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Honors College Welcomes Record First-year Class

Admission Standards Climb with Numbers

Students in the First-Year Seminar in Honors take a canal boat tour with a Lowell National Historical Park ranger Photo by Katharine Webster
Students in the First-Year Seminar in Honors take a boat tour on the Pawtucket Canal with a Lowell National Historical Park ranger.

By Katharine Webster

From a boat on Lowell’s Pawtucket Canal, the first-year honors students could see layers of history. 

A drystone wall built by the Irish immigrants who dug the canal in the early 1800s. The city’s first textile mill, now transformed into studios and lofts for artists. A sturdier canal wall built by the Civilian Conservation Corps during the Great Depression of the 1930s – and behind it, the university’s new Innovation Hub at 110 Canal Street, in another renovated mill building.

Sid Iyer, a freshman honors student in chemical engineering from a suburb of Mumbai, India, took careful notes as a Lowell National Historical Park ranger talked about Lowell’s canal infrastructure and the city’s role as a lab for innovation during the Industrial Revolution.

“The canal was developed in such a short time – just two years,” Iyer marveled.

This year, the Honors College welcomed its largest- ever class of new students – even as it raised admission standards. The incoming class includes 476 first-year students with an average high school GPA of 3.97 and average SAT scores above 1300, as well as 108 transfer students. There are now a total of 1,432 undergraduates in the college, says Dean Jim Canning.

Demand for housing in the Commonwealth Honors Living-Learning Community (LLC) for first-year students was so strong that it overflowed from Leitch Hall into the university’s Inn and Conference Center. Starting next fall, University Suites will become dedicated honors housing for students in both the first-year and upper-class Commonwealth Honors LLCs.
First-year Honors College students check out the Swamp Locks Gatehouse in Lowell Photo by Katharine Webster
First-year honors students inspect the Swamp Locks Gatehouse.

The Honors College is also offering a record 24 sections of the First-Year Seminar in Honors, “Text in the City,” which is required for all freshmen.

The class teaches students about Lowell’s history as the first planned industrial city in the U.S. and home to successive waves of immigrants from around the globe, as well as its present as a thriving community of artists and innovators and a model for historical preservation and re-use.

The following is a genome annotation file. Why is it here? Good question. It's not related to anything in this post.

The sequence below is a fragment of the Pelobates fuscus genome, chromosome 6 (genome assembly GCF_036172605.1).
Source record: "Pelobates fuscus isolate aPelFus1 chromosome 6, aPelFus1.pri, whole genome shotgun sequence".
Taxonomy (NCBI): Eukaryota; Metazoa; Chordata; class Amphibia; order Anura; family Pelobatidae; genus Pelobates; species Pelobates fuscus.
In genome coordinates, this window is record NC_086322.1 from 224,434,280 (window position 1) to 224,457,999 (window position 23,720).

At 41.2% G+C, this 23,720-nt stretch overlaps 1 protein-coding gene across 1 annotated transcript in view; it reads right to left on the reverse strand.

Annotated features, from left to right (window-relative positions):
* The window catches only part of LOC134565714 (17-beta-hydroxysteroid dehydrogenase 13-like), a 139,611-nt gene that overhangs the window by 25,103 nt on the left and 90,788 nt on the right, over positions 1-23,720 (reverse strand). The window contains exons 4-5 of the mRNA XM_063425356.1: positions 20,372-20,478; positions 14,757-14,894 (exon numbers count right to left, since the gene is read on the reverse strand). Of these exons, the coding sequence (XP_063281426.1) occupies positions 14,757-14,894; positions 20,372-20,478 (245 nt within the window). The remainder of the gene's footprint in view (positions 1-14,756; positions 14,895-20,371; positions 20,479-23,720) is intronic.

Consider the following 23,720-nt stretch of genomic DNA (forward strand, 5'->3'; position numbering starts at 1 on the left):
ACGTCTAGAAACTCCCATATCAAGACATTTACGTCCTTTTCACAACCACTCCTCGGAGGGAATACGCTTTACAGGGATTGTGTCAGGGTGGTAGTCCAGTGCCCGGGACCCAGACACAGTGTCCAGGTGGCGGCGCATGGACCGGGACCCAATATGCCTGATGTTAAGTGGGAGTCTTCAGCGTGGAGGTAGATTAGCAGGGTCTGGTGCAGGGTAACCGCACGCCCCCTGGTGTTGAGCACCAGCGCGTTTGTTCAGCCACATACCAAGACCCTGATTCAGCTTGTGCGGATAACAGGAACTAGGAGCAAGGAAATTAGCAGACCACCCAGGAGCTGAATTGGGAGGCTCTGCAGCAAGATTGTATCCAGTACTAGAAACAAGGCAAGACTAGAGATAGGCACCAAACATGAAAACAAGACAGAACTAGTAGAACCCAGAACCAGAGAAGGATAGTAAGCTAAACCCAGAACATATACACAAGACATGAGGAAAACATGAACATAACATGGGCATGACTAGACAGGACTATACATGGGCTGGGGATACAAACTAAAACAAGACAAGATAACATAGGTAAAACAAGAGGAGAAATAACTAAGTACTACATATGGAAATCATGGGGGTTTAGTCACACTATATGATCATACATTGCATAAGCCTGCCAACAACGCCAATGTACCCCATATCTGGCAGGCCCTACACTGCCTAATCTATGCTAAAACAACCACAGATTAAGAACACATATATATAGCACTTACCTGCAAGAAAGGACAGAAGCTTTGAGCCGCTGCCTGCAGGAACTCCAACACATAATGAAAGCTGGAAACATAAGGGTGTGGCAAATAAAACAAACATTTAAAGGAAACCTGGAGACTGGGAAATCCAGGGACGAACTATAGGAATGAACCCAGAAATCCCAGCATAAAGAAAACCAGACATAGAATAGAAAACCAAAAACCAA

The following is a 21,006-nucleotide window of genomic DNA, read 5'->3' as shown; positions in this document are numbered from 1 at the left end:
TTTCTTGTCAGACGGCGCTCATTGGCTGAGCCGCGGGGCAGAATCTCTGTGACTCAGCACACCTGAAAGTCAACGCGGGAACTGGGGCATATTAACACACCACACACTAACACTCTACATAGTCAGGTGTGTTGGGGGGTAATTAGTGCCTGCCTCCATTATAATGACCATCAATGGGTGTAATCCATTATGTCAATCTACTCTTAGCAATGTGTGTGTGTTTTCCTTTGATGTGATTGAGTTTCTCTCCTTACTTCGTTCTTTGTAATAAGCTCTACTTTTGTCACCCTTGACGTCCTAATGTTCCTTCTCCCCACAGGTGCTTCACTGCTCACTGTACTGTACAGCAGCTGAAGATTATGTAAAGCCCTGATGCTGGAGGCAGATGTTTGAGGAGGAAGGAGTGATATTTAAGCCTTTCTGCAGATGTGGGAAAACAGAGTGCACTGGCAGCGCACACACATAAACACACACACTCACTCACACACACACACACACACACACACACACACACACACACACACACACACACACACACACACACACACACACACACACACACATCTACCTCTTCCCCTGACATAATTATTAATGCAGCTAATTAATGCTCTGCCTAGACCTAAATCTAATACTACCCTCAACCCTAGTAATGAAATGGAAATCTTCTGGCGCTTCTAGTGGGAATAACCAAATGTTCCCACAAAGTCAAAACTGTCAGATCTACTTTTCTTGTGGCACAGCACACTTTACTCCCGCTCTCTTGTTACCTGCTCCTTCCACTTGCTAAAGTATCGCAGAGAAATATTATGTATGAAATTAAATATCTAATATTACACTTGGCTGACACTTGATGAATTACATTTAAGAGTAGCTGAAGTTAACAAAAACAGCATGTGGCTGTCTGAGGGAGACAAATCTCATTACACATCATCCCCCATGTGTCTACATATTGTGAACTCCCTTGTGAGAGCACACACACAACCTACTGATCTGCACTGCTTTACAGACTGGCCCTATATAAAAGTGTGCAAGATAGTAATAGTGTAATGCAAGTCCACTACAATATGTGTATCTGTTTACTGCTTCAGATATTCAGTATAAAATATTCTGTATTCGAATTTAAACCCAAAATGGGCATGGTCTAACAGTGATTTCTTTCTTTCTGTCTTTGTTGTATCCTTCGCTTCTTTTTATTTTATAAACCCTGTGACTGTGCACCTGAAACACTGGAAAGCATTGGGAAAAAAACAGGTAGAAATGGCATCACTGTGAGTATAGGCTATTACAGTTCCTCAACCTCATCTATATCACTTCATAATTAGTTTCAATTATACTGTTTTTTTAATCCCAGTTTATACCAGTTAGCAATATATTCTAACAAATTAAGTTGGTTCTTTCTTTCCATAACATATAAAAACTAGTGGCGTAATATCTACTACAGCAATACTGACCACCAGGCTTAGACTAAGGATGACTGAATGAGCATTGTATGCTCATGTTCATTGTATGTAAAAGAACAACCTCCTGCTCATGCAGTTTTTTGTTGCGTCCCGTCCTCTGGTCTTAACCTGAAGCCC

Each faculty member is free to customize the curriculum. Some take their students to Simply Khmer to sample authentic Cambodian cuisine (Lowell has the second-highest population of Cambodian-Americans in the country). Most bring their students to the Merrimack Repertory Theatre to see a play, and nearly all visit the Lowell National Historical Park.

The faculty include Adam Baacke, former Lowell city planner and now the university’s director of planning and development, and Paul Marion, retired executive director of community relations at the university and author of “Mill Power: The Origin and Impact of the Lowell National Historical Park.” They teamed up to take their students on the park’s canal tour on a hot, sunny day during the second week of classes.

Students walked along the Merrimack Canal to the Swamp Locks Gatehouse, then boarded boats for a ride up the Pawtucket Canal – and back in time. Different students took away different things from the tour and a short film at park headquarters.
Hannah Kieffer, of Greenfield, and Cassidy McAuliffe, of Lawrence, are first-year honors students on South Campus Photo by Katharine Webster
Honors art and design students Hannah Kieffer and Cassidy McAuliffe enjoy a welcome event for first-year students on South Campus.

For Cassidy McAuliffe, an art and graphic design major from Lawrence, it was the city’s architecture – and learning from park Ranger Emily Anstey about early walkouts by the “mill girls” over work speed-ups and pay cuts. McAuliffe was especially interested in Sarah Bagley, who started working in the textile mills in 1837 at age 31 and seven years later became president of the newly formed Lowell Female Labor Reform Association.

“I thought it was cool that before there was any kind of women’s movement, women were leading the strikes,” McAuliffe said. 

For Melanie Caggiano, a nursing student from Revere, the canal tour was a unique way to explore the city, which was part of what attracted her to the university.

“I wanted to study in a city setting,” she said. “I like experiencing Lowell and getting to know my surroundings.”